In 1993, Garland Press published Teaching the Conflicts: Gerald Graff, Curricular Reform, and the Culture Wars, a collection of essays on my educational ideas edited by William E. Cain of Wellesley College. In the same year, Bedford Books of St. Martin’s published a textbook applying my ideas, Falling into Theory, edited by David Richter, with a preface by me. A 1995 textbook I co-edited with James Phelan, a “Case Study in Critical Controversy” edition of Mark Twain’s Adventures of Huckleberry Finn, presents students with critical debates about the novel, including recent ones over charges of racism and the removal of the book from courses by some school boards. Phelan and I have also co-edited a second textbook in this “Critical Controversies” series, an edition of Shakespeare’s play, The Tempest.

In 1991 with Gregory Jay, I founded Teachers for a Democratic Culture, an organization aimed at combatting conservative misrepresentations (as we saw them) of recent changes in the curriculum and the culture. I have lectured or consulted on curricular issues at over two hundred colleges and universities. In the 1980s I served on the Advisory Board of the Association of American Colleges and Universities and contributed to an AACU report, The Challenge of Connected Learning.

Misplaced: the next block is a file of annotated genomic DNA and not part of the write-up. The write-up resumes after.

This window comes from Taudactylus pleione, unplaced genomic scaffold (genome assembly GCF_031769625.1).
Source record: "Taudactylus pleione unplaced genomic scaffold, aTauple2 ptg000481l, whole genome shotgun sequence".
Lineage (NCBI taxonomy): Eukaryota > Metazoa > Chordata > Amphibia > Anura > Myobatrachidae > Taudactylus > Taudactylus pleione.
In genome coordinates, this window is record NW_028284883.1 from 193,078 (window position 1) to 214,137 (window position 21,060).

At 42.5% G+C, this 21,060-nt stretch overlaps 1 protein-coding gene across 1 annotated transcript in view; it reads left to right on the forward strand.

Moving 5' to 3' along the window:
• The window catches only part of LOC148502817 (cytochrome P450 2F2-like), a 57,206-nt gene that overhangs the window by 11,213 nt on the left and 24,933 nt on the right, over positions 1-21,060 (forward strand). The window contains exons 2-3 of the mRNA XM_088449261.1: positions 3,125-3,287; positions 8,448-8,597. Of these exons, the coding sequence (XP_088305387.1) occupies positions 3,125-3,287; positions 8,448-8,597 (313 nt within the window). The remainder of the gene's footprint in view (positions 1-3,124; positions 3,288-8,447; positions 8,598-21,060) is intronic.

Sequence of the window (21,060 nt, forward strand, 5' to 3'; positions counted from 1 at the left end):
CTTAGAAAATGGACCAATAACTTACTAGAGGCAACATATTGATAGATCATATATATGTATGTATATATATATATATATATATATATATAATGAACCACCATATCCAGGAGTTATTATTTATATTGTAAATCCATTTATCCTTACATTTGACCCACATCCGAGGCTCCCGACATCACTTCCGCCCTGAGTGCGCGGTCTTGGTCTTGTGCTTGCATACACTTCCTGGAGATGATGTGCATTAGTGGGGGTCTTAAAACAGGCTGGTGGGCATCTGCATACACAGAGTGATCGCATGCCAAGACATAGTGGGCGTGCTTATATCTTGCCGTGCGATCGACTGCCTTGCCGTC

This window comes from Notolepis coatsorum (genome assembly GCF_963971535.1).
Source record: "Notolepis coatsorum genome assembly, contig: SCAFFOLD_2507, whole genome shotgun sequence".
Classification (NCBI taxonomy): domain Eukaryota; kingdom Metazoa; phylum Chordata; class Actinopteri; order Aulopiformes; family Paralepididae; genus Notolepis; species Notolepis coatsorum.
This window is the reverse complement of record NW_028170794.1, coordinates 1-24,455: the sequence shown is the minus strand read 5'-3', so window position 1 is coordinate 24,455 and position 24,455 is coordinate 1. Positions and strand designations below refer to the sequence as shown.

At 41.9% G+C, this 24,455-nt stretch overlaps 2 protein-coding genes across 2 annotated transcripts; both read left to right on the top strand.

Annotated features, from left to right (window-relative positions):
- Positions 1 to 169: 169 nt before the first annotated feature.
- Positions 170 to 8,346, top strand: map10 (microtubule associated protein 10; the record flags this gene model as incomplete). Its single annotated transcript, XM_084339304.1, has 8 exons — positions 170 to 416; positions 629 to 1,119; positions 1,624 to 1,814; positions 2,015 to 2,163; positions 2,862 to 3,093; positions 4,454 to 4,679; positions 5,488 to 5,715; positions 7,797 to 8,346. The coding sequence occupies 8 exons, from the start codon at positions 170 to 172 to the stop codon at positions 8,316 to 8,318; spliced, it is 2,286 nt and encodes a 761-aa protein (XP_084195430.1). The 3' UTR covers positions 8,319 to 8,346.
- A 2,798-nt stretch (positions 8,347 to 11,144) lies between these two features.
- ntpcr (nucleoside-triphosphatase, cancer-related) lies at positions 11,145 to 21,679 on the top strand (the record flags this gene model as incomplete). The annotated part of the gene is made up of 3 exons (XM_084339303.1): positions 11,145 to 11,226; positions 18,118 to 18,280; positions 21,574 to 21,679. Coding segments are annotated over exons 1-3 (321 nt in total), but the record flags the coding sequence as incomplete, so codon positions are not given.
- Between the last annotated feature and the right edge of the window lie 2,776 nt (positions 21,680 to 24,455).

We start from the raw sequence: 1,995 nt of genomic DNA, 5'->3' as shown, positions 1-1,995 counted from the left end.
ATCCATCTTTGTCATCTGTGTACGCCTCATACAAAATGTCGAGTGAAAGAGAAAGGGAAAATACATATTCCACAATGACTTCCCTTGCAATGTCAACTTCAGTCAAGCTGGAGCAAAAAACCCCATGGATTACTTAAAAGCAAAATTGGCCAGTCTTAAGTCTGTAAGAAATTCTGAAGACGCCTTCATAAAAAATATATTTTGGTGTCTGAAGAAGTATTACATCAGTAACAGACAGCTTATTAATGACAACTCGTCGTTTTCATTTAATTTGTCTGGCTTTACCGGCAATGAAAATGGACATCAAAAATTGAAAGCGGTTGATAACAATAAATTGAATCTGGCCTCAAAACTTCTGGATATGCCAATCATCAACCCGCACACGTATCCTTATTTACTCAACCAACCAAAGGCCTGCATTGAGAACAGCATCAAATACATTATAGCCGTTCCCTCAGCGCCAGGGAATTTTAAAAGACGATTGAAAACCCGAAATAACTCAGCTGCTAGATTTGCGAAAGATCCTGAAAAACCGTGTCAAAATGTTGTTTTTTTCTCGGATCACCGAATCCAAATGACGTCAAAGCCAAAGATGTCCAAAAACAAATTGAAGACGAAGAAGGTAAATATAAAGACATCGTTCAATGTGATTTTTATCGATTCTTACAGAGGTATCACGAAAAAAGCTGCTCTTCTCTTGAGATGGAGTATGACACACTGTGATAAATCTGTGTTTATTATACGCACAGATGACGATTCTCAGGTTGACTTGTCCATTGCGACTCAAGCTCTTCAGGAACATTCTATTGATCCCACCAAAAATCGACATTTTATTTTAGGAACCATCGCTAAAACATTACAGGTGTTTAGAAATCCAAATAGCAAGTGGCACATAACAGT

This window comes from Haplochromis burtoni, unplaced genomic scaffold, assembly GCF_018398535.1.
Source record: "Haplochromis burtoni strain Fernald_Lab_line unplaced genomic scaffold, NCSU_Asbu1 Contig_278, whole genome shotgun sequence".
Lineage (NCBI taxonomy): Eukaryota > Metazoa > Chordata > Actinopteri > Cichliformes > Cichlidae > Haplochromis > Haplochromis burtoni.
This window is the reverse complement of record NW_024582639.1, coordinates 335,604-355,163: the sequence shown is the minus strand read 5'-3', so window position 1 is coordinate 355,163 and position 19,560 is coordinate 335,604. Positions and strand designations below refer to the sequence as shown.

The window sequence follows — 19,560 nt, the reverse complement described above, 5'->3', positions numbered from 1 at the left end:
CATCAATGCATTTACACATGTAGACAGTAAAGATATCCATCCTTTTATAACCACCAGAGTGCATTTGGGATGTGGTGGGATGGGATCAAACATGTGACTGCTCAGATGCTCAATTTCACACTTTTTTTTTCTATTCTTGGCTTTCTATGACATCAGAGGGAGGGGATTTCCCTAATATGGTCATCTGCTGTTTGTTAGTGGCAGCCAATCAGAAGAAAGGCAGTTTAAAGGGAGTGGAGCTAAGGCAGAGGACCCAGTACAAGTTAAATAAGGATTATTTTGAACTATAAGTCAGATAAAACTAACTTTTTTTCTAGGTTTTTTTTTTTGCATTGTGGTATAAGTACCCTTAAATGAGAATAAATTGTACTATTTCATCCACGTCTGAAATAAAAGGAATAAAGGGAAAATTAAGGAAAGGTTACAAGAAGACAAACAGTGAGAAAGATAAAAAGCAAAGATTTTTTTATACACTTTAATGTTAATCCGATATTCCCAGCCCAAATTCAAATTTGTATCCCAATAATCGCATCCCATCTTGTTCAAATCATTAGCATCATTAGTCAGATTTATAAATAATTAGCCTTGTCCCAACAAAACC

In 1996 I became Director and principal designer of the interdisciplinary Masters of Arts Program in the Humanities at the University of Chicago. Through my work in this program, which attracted high school teachers, I became active in secondary school education, developing a project in 1997 and 1998 in which a unit on critical controversies over Shakespeare in my college course at the University of Chicago was electronically connected and synchronized with courses at two Chicago area high schools. A published account of this project makes a case for broadening the use of such high- school/college collaboration in order to close the gap between academic and student discourse.

My “teach the conflicts” theory and practice has been the theme of several academic conferences, including one at Bard College in October 1997 and March 1998 and at UCLA in April 1998. In the summer of 1999, I served as Harry Jack Gray professor at the University of Hartford, doing a workshop for high school and college teachers. A session on my work, “Conflicts, Culture Wars, Curriculum: A Roundtable on Gerald Graff,” was held at the annual meeting of the Modern Language Association in December, 2001, with the papers to be published in 2003 in Pedagogy.